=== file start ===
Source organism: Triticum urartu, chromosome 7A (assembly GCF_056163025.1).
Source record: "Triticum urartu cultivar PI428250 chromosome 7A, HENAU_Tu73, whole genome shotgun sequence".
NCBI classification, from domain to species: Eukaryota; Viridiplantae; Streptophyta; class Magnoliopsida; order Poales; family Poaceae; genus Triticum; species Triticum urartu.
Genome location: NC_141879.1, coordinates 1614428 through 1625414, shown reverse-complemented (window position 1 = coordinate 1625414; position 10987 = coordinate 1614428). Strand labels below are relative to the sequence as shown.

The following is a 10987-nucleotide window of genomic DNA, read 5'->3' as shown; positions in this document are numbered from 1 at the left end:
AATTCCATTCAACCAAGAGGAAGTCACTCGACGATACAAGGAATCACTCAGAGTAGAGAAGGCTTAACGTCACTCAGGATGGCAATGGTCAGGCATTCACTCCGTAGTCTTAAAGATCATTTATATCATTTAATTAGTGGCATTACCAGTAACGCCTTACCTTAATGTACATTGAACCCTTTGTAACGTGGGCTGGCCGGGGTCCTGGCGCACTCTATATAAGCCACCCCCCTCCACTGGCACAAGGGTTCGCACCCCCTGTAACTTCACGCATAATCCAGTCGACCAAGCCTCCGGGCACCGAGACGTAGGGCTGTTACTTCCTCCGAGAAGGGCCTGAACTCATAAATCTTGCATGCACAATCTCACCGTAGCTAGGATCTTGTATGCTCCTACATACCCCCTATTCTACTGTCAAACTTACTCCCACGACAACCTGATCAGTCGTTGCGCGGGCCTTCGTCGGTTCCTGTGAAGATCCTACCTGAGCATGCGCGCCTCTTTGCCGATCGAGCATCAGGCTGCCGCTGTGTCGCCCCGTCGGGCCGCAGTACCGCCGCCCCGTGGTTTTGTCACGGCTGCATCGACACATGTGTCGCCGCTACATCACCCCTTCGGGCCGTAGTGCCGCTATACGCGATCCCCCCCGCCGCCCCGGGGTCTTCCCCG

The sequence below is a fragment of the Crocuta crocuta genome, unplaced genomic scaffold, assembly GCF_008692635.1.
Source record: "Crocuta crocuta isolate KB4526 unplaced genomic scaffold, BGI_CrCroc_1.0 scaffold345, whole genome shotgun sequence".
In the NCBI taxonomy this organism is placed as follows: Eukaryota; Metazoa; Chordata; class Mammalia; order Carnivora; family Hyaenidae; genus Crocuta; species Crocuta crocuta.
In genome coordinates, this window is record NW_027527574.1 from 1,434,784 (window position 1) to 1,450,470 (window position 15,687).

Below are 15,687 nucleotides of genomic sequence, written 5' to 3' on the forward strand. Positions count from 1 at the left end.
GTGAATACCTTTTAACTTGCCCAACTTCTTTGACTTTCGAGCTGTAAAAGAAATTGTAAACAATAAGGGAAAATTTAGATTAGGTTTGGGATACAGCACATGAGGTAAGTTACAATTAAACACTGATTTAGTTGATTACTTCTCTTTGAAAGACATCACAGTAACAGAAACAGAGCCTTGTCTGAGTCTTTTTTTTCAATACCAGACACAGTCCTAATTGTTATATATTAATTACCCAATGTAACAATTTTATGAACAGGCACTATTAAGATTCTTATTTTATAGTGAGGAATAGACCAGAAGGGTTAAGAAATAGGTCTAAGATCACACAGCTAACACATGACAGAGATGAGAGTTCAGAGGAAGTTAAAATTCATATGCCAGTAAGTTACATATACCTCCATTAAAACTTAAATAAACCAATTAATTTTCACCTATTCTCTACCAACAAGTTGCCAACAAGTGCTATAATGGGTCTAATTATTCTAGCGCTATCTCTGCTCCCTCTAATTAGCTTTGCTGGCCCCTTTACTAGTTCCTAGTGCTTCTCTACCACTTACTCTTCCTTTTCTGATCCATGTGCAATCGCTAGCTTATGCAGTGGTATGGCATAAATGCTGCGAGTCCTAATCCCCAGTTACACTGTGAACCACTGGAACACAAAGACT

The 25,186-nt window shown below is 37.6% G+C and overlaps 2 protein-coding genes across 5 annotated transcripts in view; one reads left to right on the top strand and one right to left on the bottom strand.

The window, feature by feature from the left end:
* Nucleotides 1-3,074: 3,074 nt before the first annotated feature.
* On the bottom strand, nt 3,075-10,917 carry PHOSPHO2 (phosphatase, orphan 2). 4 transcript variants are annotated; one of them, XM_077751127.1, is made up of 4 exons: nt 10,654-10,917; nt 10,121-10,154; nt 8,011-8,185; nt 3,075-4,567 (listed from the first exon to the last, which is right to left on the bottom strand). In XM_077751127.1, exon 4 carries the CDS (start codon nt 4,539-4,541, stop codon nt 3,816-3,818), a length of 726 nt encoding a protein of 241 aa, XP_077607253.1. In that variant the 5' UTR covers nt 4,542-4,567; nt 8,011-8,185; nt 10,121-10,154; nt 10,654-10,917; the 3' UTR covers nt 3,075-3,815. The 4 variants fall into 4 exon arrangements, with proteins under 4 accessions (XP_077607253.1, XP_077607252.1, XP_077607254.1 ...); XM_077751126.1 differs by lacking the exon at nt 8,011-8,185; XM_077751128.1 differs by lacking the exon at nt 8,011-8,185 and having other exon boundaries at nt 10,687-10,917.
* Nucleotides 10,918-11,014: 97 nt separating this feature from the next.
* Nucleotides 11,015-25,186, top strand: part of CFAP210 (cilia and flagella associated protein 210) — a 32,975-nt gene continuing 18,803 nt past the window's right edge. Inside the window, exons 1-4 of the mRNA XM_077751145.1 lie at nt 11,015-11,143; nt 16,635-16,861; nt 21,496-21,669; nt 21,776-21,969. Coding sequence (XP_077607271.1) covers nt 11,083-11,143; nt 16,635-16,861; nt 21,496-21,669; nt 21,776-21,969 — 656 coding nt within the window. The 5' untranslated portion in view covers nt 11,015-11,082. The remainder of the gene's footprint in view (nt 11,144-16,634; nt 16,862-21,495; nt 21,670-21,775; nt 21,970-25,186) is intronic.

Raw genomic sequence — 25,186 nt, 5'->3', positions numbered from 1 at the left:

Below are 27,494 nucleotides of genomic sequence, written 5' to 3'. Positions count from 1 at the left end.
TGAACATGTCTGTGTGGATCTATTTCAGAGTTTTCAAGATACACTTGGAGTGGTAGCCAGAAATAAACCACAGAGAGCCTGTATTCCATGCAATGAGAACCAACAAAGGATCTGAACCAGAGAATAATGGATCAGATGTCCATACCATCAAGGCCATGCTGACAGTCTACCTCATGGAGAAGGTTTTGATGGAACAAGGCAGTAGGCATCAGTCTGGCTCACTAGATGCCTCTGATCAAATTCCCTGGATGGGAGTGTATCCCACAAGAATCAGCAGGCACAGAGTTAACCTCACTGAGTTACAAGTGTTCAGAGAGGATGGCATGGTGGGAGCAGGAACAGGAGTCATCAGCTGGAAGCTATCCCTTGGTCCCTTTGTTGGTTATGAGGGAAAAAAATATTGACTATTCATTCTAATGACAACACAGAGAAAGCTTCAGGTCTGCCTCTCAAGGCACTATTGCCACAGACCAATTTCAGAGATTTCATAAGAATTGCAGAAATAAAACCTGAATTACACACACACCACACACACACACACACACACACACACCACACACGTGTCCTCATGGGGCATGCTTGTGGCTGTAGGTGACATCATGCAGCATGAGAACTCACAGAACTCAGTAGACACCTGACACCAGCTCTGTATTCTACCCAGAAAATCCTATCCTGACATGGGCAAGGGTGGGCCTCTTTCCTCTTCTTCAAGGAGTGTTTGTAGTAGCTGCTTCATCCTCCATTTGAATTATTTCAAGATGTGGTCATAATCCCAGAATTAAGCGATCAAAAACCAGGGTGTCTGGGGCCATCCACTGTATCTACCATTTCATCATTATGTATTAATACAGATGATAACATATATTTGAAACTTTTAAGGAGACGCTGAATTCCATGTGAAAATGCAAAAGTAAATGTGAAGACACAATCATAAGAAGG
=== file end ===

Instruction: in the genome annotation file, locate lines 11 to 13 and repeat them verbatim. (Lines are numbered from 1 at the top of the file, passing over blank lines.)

Below are 15,687 nucleotides of genomic sequence, written 5' to 3' on the forward strand. Positions count from 1 at the left end.
GTGAATACCTTTTAACTTGCCCAACTTCTTTGACTTTCGAGCTGTAAAAGAAATTGTAAACAATAAGGGAAAATTTAGATTAGGTTTGGGATACAGCACATGAGGTAAGTTACAATTAAACACTGATTTAGTTGATTACTTCTCTTTGAAAGACATCACAGTAACAGAAACAGAGCCTTGTCTGAGTCTTTTTTTTCAATACCAGACACAGTCCTAATTGTTATATATTAATTACCCAATGTAACAATTTTATGAACAGGCACTATTAAGATTCTTATTTTATAGTGAGGAATAGACCAGAAGGGTTAAGAAATAGGTCTAAGATCACACAGCTAACACATGACAGAGATGAGAGTTCAGAGGAAGTTAAAATTCATATGCCAGTAAGTTACATATACCTCCATTAAAACTTAAATAAACCAATTAATTTTCACCTATTCTCTACCAACAAGTTGCCAACAAGTGCTATAATGGGTCTAATTATTCTAGCGCTATCTCTGCTCCCTCTAATTAGCTTTGCTGGCCCCTTTACTAGTTCCTAGTGCTTCTCTACCACTTACTCTTCCTTTTCTGATCCATGTGCAATCGCTAGCTTATGCAGTGGTATGGCATAAATGCTGCGAGTCCTAATCCCCAGTTACACTGTGAACCACTGGAACACAAAGACT

The 25,186-nt window shown below is 37.6% G+C and overlaps 2 protein-coding genes across 5 annotated transcripts in view; one reads left to right on the top strand and one right to left on the bottom strand.